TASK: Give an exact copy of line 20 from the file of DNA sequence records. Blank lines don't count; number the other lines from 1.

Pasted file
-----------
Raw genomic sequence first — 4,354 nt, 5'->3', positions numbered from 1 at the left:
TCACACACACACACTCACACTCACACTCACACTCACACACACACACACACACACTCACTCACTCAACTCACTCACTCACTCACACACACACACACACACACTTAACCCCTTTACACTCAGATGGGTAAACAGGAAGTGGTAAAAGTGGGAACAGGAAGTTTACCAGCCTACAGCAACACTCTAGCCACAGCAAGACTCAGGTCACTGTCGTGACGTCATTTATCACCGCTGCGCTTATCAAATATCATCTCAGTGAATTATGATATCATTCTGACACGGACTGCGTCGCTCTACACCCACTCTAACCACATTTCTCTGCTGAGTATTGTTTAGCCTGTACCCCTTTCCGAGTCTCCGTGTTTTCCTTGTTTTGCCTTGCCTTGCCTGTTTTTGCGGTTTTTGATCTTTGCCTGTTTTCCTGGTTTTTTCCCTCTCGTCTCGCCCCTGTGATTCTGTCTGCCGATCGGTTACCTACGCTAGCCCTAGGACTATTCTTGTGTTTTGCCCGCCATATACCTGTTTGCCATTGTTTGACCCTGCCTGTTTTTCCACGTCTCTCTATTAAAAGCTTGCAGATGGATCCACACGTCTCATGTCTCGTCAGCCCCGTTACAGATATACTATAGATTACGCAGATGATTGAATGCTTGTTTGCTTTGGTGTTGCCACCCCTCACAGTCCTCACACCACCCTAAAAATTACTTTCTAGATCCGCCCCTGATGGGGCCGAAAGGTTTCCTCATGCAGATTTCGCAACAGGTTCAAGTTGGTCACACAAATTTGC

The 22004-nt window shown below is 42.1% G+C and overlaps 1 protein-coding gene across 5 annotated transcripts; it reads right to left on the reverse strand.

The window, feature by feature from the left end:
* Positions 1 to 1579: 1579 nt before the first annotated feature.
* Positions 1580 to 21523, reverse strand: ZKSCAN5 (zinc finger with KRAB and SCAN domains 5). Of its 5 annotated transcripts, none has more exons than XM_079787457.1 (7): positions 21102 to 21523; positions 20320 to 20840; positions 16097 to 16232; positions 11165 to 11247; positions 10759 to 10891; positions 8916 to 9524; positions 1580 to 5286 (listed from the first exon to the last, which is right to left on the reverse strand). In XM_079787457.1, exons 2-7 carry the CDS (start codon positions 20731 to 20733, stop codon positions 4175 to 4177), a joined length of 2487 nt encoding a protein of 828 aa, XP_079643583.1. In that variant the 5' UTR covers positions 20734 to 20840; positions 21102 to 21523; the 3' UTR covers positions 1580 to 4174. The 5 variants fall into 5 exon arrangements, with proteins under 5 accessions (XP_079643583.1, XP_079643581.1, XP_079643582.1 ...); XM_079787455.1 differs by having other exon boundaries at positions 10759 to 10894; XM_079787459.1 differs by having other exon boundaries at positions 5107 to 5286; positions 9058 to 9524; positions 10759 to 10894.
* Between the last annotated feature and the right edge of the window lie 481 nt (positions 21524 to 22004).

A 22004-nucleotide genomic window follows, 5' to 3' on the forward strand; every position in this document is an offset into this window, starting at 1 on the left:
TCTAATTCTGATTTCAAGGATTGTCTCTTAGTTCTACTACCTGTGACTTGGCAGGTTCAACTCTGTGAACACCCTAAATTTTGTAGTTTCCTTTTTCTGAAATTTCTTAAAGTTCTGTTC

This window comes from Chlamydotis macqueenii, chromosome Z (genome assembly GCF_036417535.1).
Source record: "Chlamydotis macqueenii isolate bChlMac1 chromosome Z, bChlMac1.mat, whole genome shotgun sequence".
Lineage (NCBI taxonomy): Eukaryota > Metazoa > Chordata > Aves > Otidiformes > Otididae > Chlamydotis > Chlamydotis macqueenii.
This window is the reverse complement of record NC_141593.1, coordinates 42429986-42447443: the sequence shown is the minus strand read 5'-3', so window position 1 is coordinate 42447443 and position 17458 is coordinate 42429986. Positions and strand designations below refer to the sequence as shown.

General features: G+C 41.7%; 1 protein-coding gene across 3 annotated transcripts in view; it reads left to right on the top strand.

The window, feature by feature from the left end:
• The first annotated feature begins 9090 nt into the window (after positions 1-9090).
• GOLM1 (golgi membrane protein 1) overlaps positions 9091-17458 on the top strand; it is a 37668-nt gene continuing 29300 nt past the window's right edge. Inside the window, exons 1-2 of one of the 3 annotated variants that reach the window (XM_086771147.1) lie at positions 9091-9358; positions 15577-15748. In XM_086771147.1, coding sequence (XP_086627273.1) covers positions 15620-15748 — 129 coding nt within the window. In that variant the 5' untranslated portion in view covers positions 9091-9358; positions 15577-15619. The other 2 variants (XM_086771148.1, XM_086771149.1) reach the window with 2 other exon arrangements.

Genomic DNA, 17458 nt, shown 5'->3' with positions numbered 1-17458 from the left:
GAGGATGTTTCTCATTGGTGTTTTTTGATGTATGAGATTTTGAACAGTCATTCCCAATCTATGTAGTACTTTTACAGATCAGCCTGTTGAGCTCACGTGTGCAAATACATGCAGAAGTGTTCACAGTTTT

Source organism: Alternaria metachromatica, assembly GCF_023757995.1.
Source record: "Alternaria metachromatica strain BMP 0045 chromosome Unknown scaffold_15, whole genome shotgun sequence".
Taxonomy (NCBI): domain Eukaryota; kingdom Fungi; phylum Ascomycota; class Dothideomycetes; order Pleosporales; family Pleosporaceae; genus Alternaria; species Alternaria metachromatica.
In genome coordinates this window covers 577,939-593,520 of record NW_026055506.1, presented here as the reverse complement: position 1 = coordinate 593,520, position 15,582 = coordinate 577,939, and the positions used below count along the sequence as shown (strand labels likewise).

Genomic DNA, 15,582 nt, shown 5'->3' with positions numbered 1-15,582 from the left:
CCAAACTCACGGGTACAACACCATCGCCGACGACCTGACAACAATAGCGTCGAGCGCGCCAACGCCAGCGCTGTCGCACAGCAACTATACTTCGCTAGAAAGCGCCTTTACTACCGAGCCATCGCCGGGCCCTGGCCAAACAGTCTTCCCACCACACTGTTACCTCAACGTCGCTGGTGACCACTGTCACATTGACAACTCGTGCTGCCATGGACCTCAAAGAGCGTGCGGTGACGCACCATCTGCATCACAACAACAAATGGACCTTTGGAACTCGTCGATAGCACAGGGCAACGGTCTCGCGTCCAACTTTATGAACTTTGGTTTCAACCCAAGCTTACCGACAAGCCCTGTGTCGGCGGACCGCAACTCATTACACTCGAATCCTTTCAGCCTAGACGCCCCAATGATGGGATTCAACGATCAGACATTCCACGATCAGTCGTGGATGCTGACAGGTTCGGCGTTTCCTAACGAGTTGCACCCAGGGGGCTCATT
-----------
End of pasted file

Source organism: Alternaria metachromatica, assembly GCF_023757995.1.